Lawn

THE BLENDS


Chesaks Town Mix

60% Kentucky Bluegrass
10% Creeping Red Fescue
30% Periennial Ryegrass
Chesaks Town mix is designed to be the soft, thick, and rich emerald to blue-green color you want your town lawn to be. The main component of this mix is Kentucky Bluegrass. Kentucky Bluegrass spreads through your lawn with rhizomes just below the surface of the ground. This mix is not drought tolerant and requires consistent watering.

Chesaks Rural Mix

30% Fairway Crested
30% Sheep Fescue
20% Kentucky Bluegrass
20% Periennial Ryegrass
Chesaks Rural mix is often used in areas between a watered lawn and unwatered lawn. The Kentucky Bluegrass will spread if it has water, but it will also be the first to die out during drought.

Chesaks Country Mix

50% Fairway Crested
30% Sheep Fescue
20% Perennial Ryegrass
Chesaks Country mix is a tough low maintenance lawn. The Fairway Crested and Sheep Fescue are both drought tolerant. While this lawn may brown up during dry times, it will bounce back quickly with a little moisture.


HOW TO PLANT

Prepare the Soil

Loosen top 2-3 inches of soil
Remove debris
Break up large clumps (small clumps are ok)
Level area to insure adequate water runoff

If overseeding

Mow grass to a short height
Loosen about ¼ inch of soil in bare areas
Remove debris and dead grass

Plant seed

Spread evenly by hand for small areas
Use a broadcaster for larger areas
Lightly rake/drag area so that no more than ¼ inch of dirt covers seed

Fertilizer

You can use a fertilizer right after seeding, but make sure it has no herbicide.
We carry 50lb bags of fertilizer with no herbicide.

Water

Keep the seed bed moist as long as possible
This is best accomplished by watering for short durations try to water until grass is about 2 inches in height.
Continue to water regularly to keep roots moist

When to seed

Spring and fall provide best results
Planting can be done during summer but need to make sure it is being watered regularly so it doesn’t bake

When to spray for weeds

All herbicides have different recommendations of when they can be used in regards to new seed being planted. Most vary from 2 weeks – 1 month before or after seeding. Make sure to consult the label for that particular product.


COMMON PROBLEMS

Problem: Crabgrass invasion
Solution: A multi-pronged defense
You’re smart to tackle this pesky weed. Besides being an eyesore, crabgrass typically dies off at the first frost, promoting soil erosion. Applying corn gluten meal, a natural alternative to chemical herbicide, in early spring can help contain the problem. Follow with a spring fertilizer. As the mowing season begins, don’t cut the grass too short, since this can open the door again for crabgrass. Set the deck on your mower or tractor to around 3½ inches. Most decks have notches, not inches, so getting the height just right can take some trial and error.

Problem: Persistently thin, patchy grass
Solution: Get a soil test
Chronic lawn problems are often about the soil, not the actual grass. Having a soil test done is the best $10 to $15 you can spend. Home and garden centers sell DIY kits, but we recommend working with your local cooperative extension (use the national directory listed at www.csrees.usda.gov/extension), whose experts will pinpoint your soil’s pH level and identify any missing nutrients. They’ll also prescribe the best course of treatment, for example spreading limestone if the soil is acidic or sulfur if it’s overly alkaline. It’s prudent to do a soil test every few years, though if you just moved into a new home, you may want to do one annually, at least until the desired results start to show.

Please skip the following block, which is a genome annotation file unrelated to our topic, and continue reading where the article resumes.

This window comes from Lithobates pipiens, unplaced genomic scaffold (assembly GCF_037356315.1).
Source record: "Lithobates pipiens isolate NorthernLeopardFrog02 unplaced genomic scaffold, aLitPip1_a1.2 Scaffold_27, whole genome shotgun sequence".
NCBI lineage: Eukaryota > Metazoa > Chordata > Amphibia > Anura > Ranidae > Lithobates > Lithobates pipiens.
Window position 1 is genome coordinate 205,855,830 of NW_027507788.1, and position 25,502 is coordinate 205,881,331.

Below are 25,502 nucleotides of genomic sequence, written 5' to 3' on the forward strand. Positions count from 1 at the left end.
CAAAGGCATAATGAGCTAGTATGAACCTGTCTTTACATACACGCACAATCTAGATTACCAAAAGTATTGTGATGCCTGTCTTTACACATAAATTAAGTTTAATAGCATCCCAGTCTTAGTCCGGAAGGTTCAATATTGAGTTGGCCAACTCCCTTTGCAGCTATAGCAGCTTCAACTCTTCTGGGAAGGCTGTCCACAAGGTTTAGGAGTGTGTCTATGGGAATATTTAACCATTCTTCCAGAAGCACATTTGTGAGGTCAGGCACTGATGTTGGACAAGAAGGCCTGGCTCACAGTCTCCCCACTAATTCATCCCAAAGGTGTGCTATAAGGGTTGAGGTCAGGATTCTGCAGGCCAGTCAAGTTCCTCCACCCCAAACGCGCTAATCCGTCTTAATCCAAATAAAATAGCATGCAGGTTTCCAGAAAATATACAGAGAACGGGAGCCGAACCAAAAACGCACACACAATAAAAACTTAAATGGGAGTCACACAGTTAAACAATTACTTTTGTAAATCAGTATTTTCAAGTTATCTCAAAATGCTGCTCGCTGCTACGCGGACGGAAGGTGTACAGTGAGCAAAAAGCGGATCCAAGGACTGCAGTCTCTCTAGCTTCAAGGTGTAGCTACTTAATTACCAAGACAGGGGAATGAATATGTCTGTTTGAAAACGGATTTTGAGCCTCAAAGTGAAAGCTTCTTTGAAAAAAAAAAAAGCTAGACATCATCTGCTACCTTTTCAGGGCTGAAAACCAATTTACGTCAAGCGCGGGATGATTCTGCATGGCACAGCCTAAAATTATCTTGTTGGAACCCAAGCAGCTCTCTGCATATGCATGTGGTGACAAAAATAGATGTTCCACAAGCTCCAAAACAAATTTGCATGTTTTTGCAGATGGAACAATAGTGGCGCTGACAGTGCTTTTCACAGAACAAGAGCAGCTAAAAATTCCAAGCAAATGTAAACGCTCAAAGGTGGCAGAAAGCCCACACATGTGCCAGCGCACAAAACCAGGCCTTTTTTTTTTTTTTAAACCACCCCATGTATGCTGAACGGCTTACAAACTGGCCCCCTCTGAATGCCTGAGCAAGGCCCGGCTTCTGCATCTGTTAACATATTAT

Problem: Grub sightings
Solution: First assess, then address
These milky-white beetle larvae feed on grass roots, which can lead to dead spots in the lawn. Grubs also attract moles and raccoons. But a few here or there might not be a problem, says Kyle Wickings, a turfgrass entomologist at Cornell University. Ten larvae per square foot is a common threshold for treatment, however, this can vary by species. A very healthy lawn can tolerate higher densities.

If there are signs of damage, say dead or wilting turf, ask your cooperative extension for the best treatment, which will depend on the species of grub. Preventive insecticides are applied in spring, and curative measures are done in the fall. In some regions, chemicals are illegal or must be applied by a certified pro. Organic alternatives, such as Heterorhabditis nematodes, are often effective.

Problem: Ugly bald sports
Solution: Start from scratch
Weeds love bare patches, so if you don’t act quickly, they will. Spring’s cool, wet weather is conducive to growing many types of turfgrass. Start by digging up the damaged section, plus 6 inches of surrounding, healthy lawn, cutting about 2 inches deep. Then level the soil and add a small amount of soil amendment, such as a plant-based compost, and starter fertilizer. If you’re using seed, cover it lightly with straw and keep the ground moist until germination. For sod, which is about 10 times more expensive than seed but tends to work better, cut a section to fit, press it into place, and water frequently until it takes root.

*From Consumer Reports: How to fix the 5 most common lawn problems

Chesak Seed House

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2320 East Thayer Ave, Bismarck, ND 58501

Call: 701-223-0391
Fax: 701-223-0980

Email:
Info@chesakseedhouse.com
Derek@chesakseedhouse.com
Randi@chesakseedhouse.com

Seasonal Hours

December – February
Monday thru Friday 9:00 to 5:00

March
Monday thru Friday 8:00 to 5:00

April – May
Monday thru Friday 8:00 to 5:00
Saturdays 8:00 to 12:00.

June – November
Monday thru Friday 8:00 to 5:00.

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